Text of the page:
Burn Safely

To help you safely enjoy an outdoor fire, we have provided some safety guidelines so that your experience will be a good one. Following certain safety precautions can help reduce your chances of injuries.  Use these  tips  to keep your  friendly fire from getting out of control.

  1. Station your fire pit on a  level  ceramic, concrete, stone, or brick surface that’s at least 10 feet from your house, trees, and anything flammable. Don’t put the fire pit on a grassy surface, wood deck, or enclosed porch. Before you light anything on fire, check which direction the wind is blowing to ensure the right location for your fire pit.

  2. Never  start a fire with kerosene, alcohol, lighter fluid, or gas. Discard used matches only after they are completely extinguished. Try dipping matches in a cup of water before discarding them to be sure they are completely out. Always burn dry, seasoned wood that was cut at least 6 months earlier. To keep sparks from flying, make sure logs are no longer than three-quarters of the pit’s diameter.

  3. Be prepared!  Keep a bucket of sand, a fire extinguisher, or a garden hose nearby in case things get too hot to handle. Additionally, if any cuts or burns were to occur,  be sure you have a first-aid kit handy!

  4. Supervise children at all times when using a fire pit. Teach your children about the dangers of fire and do not leave them unattended by the open flame. Having children sit further back than 3 feet is important, as sparks can still fly from the fire into the open air and cause minor burns and injuries.

  5. Be sure the fire is  completely extinguished  before leaving it unattended. Also check you’re your smoke detectors nearest the area you are burning your fire are working properly. In the event a fire gets out of control and reaches your home, it’s important that you have a warning from that smoke detector.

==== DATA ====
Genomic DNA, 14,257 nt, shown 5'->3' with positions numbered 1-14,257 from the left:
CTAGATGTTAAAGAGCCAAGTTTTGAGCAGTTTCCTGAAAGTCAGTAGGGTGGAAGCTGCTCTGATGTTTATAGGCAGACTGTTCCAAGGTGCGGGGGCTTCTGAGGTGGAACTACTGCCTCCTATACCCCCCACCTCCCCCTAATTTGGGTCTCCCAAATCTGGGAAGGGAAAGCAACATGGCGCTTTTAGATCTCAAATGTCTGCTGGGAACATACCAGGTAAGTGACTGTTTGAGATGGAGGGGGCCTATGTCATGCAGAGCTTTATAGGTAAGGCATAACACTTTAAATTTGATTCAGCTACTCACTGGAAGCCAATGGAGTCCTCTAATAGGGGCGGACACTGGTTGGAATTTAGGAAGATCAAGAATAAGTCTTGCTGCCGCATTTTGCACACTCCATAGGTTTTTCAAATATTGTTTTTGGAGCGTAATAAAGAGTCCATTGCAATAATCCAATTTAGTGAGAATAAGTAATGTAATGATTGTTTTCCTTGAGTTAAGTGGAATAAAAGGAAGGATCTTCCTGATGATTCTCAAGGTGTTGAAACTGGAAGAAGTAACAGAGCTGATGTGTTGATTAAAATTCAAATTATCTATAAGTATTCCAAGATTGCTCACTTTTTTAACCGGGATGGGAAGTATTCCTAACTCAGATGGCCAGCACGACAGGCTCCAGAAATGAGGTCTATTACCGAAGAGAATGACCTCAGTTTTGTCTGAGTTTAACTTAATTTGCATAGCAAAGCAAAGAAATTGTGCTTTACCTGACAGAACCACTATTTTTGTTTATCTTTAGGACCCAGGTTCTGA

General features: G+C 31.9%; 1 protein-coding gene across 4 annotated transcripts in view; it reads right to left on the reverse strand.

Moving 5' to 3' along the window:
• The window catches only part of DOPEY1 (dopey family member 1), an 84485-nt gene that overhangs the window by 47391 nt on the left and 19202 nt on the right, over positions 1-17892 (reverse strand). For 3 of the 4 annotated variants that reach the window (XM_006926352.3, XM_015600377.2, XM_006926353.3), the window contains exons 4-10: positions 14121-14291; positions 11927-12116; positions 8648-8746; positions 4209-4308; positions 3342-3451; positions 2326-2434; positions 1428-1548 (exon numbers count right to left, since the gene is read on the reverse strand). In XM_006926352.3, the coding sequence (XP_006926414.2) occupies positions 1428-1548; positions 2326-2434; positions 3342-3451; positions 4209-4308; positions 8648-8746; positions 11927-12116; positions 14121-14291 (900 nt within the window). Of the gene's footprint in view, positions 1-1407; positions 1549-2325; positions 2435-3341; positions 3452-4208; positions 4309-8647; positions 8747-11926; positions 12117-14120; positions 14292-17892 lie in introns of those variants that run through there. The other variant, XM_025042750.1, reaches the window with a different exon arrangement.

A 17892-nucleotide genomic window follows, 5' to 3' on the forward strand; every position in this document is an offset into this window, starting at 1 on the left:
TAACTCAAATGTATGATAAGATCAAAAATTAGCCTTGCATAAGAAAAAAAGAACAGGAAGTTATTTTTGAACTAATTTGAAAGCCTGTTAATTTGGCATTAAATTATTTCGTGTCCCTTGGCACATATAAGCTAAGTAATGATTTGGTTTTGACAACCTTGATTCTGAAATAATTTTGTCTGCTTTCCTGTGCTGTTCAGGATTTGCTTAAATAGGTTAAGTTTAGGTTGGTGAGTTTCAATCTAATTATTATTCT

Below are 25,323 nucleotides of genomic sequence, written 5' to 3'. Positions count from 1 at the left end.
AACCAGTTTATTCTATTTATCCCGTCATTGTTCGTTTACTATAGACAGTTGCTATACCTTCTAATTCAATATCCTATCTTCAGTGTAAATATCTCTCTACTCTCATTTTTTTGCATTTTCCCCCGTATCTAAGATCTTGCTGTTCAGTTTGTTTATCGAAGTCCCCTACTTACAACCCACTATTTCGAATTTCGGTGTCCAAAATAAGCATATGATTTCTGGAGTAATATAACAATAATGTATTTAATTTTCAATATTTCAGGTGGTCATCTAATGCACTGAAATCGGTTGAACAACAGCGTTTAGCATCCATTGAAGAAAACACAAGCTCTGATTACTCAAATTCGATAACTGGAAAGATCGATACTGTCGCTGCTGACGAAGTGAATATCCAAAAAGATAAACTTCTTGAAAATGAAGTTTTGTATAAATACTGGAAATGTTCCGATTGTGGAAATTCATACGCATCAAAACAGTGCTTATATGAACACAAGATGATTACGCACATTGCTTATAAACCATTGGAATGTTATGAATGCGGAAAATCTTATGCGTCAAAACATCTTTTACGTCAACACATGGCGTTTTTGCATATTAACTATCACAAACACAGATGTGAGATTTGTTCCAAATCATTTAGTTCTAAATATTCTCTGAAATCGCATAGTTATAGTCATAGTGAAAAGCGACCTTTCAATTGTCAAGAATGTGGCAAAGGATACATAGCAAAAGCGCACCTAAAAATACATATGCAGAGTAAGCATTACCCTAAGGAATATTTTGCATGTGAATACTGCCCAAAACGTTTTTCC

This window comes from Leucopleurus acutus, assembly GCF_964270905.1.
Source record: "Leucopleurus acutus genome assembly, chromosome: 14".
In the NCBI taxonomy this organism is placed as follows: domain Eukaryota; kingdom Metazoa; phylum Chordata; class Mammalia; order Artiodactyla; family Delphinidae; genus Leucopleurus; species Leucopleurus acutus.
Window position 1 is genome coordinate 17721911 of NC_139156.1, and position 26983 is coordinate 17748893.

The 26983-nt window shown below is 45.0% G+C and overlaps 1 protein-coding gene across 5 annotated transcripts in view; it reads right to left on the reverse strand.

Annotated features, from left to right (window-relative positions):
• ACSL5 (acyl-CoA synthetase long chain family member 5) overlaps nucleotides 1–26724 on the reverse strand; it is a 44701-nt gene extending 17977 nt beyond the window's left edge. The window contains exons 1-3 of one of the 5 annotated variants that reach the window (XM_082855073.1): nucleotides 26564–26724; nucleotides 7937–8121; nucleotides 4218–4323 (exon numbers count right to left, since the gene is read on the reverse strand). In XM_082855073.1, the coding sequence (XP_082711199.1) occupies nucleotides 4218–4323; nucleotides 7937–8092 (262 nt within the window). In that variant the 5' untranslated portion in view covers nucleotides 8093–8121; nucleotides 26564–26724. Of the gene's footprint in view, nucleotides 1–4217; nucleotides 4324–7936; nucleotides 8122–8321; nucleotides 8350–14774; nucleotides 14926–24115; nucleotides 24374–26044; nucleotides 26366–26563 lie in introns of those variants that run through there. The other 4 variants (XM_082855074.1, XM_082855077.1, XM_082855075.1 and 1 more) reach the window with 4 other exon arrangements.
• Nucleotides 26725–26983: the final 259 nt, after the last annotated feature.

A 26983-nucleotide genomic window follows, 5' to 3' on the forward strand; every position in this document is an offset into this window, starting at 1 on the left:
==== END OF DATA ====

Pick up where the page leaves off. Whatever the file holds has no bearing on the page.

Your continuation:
Propane Gas Fire Pit Safety

If you’re using a propane gas fire pit you’re going to want to check and make sure that you don’t have any leaks before you start your fire. If an emergency does occur, make sure you turn off the gas supply (safely) as soon as possible. You should clean your burners and pipes regularly to avoid build-up and keep the fire area clear of clutter. Do not add any lighter fluid, gasoline, paper, or any other flammable materials to your propane gas fire pit.

Local Fire Codes

In some places prone to wildfire, disclosing your fire pit may be a requirement of your homeowner’s insurance policy. It may also be a good idea to check in with an insurance agent to understand any potential impact a fire pit may have on your coverage. Also, be sure to contact your local fire department or municipality to determine if there are any laws against having a fire pit in your backyard. Some counties and cities have laws that prohibit open flames in backyards, and others require your home to be inspected for general safety hazards. Brinks Home Security™  encourages everyone to use and maintain their  smoke detectors  and remember to be safe this holiday season!

Lauren Slade is a Dallas-based writer and editor.

Share via: